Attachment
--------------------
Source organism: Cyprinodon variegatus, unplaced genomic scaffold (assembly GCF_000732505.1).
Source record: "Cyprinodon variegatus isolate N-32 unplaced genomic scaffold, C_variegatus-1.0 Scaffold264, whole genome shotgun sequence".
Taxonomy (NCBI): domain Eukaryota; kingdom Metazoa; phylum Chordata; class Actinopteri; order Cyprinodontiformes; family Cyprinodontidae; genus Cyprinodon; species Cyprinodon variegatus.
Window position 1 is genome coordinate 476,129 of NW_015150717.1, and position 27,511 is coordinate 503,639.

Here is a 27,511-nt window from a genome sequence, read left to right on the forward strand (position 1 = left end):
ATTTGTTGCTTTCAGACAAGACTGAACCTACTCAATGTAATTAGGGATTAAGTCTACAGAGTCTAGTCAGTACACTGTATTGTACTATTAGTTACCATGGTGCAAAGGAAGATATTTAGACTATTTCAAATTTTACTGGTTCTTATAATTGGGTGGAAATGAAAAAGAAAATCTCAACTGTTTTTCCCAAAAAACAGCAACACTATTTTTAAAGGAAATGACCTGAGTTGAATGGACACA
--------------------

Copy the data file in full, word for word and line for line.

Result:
Source organism: Cyprinodon variegatus, unplaced genomic scaffold (assembly GCF_000732505.1).
Source record: "Cyprinodon variegatus isolate N-32 unplaced genomic scaffold, C_variegatus-1.0 Scaffold264, whole genome shotgun sequence".
Taxonomy (NCBI): domain Eukaryota; kingdom Metazoa; phylum Chordata; class Actinopteri; order Cyprinodontiformes; family Cyprinodontidae; genus Cyprinodon; species Cyprinodon variegatus.
Window position 1 is genome coordinate 476,129 of NW_015150717.1, and position 27,511 is coordinate 503,639.

Here is a 27,511-nt window from a genome sequence, read left to right on the forward strand (position 1 = left end):
ATTTGTTGCTTTCAGACAAGACTGAACCTACTCAATGTAATTAGGGATTAAGTCTACAGAGTCTAGTCAGTACACTGTATTGTACTATTAGTTACCATGGTGCAAAGGAAGATATTTAGACTATTTCAAATTTTACTGGTTCTTATAATTGGGTGGAAATGAAAAAGAAAATCTCAACTGTTTTTCCCAAAAAACAGCAACACTATTTTTAAAGGAAATGACCTGAGTTGAATGGACACA